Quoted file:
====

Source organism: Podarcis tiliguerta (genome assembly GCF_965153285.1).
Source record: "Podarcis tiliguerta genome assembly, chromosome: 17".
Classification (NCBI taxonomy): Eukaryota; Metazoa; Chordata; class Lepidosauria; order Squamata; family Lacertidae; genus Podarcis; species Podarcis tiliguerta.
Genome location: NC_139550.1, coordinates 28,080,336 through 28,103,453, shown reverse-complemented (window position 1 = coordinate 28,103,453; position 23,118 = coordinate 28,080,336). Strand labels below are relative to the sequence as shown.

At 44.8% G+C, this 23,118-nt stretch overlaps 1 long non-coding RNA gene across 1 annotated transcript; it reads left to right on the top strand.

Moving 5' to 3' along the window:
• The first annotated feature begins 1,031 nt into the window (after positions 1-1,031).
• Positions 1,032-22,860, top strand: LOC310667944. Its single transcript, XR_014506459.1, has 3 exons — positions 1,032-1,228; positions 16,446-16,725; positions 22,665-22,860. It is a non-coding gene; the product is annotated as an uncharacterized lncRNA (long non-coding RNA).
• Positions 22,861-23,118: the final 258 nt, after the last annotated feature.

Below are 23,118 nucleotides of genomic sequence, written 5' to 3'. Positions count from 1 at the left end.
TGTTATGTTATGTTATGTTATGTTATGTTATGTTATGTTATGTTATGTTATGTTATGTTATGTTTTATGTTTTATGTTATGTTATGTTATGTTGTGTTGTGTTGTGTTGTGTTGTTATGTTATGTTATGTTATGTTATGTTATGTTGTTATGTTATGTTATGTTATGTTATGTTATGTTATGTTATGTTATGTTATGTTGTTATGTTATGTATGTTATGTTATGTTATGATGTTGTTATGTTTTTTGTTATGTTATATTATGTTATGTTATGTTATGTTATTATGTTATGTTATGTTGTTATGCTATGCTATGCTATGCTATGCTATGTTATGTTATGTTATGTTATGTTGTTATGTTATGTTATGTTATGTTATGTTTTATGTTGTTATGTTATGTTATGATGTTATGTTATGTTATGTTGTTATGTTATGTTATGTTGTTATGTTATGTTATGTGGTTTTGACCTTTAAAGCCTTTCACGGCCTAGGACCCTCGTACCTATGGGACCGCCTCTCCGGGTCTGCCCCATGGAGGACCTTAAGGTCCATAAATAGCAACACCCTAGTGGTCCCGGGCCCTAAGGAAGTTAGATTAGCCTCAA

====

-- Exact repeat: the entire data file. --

Source organism: Podarcis tiliguerta (genome assembly GCF_965153285.1).
Source record: "Podarcis tiliguerta genome assembly, chromosome: 17".
Classification (NCBI taxonomy): Eukaryota; Metazoa; Chordata; class Lepidosauria; order Squamata; family Lacertidae; genus Podarcis; species Podarcis tiliguerta.
Genome location: NC_139550.1, coordinates 28,080,336 through 28,103,453, shown reverse-complemented (window position 1 = coordinate 28,103,453; position 23,118 = coordinate 28,080,336). Strand labels below are relative to the sequence as shown.

At 44.8% G+C, this 23,118-nt stretch overlaps 1 long non-coding RNA gene across 1 annotated transcript; it reads left to right on the top strand.

Moving 5' to 3' along the window:
• The first annotated feature begins 1,031 nt into the window (after positions 1-1,031).
• Positions 1,032-22,860, top strand: LOC310667944. Its single transcript, XR_014506459.1, has 3 exons — positions 1,032-1,228; positions 16,446-16,725; positions 22,665-22,860. It is a non-coding gene; the product is annotated as an uncharacterized lncRNA (long non-coding RNA).
• Positions 22,861-23,118: the final 258 nt, after the last annotated feature.

Below are 23,118 nucleotides of genomic sequence, written 5' to 3'. Positions count from 1 at the left end.
TGTTATGTTATGTTATGTTATGTTATGTTATGTTATGTTATGTTATGTTATGTTATGTTATGTTTTATGTTTTATGTTATGTTATGTTATGTTGTGTTGTGTTGTGTTGTGTTGTTATGTTATGTTATGTTATGTTATGTTATGTTGTTATGTTATGTTATGTTATGTTATGTTATGTTATGTTATGTTATGTTATGTTGTTATGTTATGTATGTTATGTTATGTTATGATGTTGTTATGTTTTTTGTTATGTTATATTATGTTATGTTATGTTATGTTATTATGTTATGTTATGTTGTTATGCTATGCTATGCTATGCTATGCTATGTTATGTTATGTTATGTTATGTTGTTATGTTATGTTATGTTATGTTATGTTTTATGTTGTTATGTTATGTTATGATGTTATGTTATGTTATGTTGTTATGTTATGTTATGTTGTTATGTTATGTTATGTGGTTTTGACCTTTAAAGCCTTTCACGGCCTAGGACCCTCGTACCTATGGGACCGCCTCTCCGGGTCTGCCCCATGGAGGACCTTAAGGTCCATAAATAGCAACACCCTAGTGGTCCCGGGCCCTAAGGAAGTTAGATTAGCCTCAA